Issue #9 of wissenderkuenste.de acts as a collection of materials and reflections on and about the artistic-academic symposium sharing/learning: methods of the collective in art, research and activism.
This symposium took place on June 28th and 29th, 2019 (at and in cooperation with) District * School without Center. It was organized by Juana Awad, Julian Bauer, Maja Figge, Elsa Guily, Verena Melgarejo Weinandt and Irina Raskin as part of the DFG-Graduiertenkolleg “Das Wissen der Künste” at the Berlin University of the Arts. Our invited speakers and participants consisted mainly of collectives (or members of collectives) with whom we gathered to practice different ways of (en)acting together. Foregrounding the understanding of the symposium as an assembly on the one hand, and the performativity of the methods on the other, the gathering was structured through three different formats: round tables, workshops and participatory performances – each initiating particular arrangements and means for doing, thinking and feeling together. The symposium did not aim at presenting research about methods of the collective, but rather at probing various forms of engaging with and in collectivity.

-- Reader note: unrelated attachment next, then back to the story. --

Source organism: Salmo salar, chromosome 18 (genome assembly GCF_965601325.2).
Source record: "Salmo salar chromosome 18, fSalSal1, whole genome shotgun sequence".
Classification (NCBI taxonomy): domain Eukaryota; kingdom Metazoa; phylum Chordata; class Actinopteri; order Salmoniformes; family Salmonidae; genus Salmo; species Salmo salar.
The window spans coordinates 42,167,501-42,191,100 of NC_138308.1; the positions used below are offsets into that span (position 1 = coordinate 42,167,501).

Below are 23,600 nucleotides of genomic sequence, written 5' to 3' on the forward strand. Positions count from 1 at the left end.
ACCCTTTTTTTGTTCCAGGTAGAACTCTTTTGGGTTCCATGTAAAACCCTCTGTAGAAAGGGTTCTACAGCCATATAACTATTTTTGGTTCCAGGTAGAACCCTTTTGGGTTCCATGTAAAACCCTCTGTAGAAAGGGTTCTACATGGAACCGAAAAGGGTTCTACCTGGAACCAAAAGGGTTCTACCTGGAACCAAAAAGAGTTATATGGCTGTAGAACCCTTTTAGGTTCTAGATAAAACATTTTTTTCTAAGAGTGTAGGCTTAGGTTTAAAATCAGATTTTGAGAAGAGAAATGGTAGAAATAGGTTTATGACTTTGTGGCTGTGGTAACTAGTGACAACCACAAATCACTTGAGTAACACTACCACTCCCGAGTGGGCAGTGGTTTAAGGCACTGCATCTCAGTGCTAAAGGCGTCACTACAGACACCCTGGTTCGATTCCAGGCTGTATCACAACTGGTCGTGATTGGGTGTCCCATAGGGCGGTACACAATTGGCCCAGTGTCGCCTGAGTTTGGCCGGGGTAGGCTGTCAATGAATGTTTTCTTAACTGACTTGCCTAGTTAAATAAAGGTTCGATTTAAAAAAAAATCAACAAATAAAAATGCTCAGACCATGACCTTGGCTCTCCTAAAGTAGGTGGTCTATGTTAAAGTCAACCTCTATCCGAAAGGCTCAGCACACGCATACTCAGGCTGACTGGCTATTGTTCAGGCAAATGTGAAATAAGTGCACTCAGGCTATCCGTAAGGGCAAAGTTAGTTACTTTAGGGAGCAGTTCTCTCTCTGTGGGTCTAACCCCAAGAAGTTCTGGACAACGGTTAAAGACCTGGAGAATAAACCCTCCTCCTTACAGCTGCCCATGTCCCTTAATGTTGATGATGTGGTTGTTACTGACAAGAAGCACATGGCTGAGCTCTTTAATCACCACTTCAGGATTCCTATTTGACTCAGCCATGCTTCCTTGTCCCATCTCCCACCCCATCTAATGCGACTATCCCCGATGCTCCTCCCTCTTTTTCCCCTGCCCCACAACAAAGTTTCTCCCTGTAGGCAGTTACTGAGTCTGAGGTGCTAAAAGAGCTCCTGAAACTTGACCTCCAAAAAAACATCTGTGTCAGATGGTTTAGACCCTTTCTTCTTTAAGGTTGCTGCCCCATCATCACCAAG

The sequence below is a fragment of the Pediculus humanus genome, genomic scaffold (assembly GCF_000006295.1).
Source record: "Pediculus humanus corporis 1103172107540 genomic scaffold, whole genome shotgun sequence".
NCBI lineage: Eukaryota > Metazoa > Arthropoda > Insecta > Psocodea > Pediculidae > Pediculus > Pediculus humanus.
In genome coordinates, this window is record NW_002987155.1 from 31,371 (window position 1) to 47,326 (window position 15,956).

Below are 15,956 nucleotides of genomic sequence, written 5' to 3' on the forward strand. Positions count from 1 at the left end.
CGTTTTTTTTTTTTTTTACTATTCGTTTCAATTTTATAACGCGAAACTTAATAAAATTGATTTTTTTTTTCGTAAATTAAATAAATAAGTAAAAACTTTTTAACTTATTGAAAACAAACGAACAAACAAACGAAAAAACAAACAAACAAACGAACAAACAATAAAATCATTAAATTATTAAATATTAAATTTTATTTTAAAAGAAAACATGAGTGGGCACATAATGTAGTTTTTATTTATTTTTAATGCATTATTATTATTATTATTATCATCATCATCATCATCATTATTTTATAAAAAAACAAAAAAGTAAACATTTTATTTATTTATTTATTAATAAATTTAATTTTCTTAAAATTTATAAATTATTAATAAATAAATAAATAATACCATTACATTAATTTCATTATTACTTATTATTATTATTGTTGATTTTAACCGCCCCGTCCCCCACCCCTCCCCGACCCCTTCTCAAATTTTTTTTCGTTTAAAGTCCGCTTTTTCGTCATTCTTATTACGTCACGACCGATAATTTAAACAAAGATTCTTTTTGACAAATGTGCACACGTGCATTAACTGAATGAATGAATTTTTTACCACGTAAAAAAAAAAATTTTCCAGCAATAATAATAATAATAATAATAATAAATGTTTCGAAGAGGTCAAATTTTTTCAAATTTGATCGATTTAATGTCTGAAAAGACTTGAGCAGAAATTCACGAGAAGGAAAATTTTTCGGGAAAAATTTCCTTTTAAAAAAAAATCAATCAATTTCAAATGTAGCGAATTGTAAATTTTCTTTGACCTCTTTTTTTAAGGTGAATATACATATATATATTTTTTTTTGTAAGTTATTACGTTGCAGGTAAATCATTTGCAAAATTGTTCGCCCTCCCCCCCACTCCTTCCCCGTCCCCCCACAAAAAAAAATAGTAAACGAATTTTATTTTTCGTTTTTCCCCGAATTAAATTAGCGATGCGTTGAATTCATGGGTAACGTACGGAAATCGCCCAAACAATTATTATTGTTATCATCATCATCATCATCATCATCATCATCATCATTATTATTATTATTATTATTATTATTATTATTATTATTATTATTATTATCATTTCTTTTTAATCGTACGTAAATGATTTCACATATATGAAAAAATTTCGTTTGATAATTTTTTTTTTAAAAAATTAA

Certainly within the framework of this online publication, the practices of ‘sharing’ and ‘learning’ are enacted differently than during the symposium, but we hold onto its notion of assembly. In this way this online journal is driven by the effort to initiate a gathering of reflections and impulses; to become a medium for different modes of collective acts-thoughts-expressions-articulations; to recall and collect enduring physical traces, memories and artefacts, which occurred or were made collectively in the course of the two days. Therefore, the single contributions to this journal, while partaking in the documentation of the symposium, sometimes exceed it. The authors’ reports account for a persistent engagement and struggle with their particular methods, concerns and living conditions – partially by giving us insights into their practical knowledge(s), partially by addressing the limits of traceability, mediation and understanding.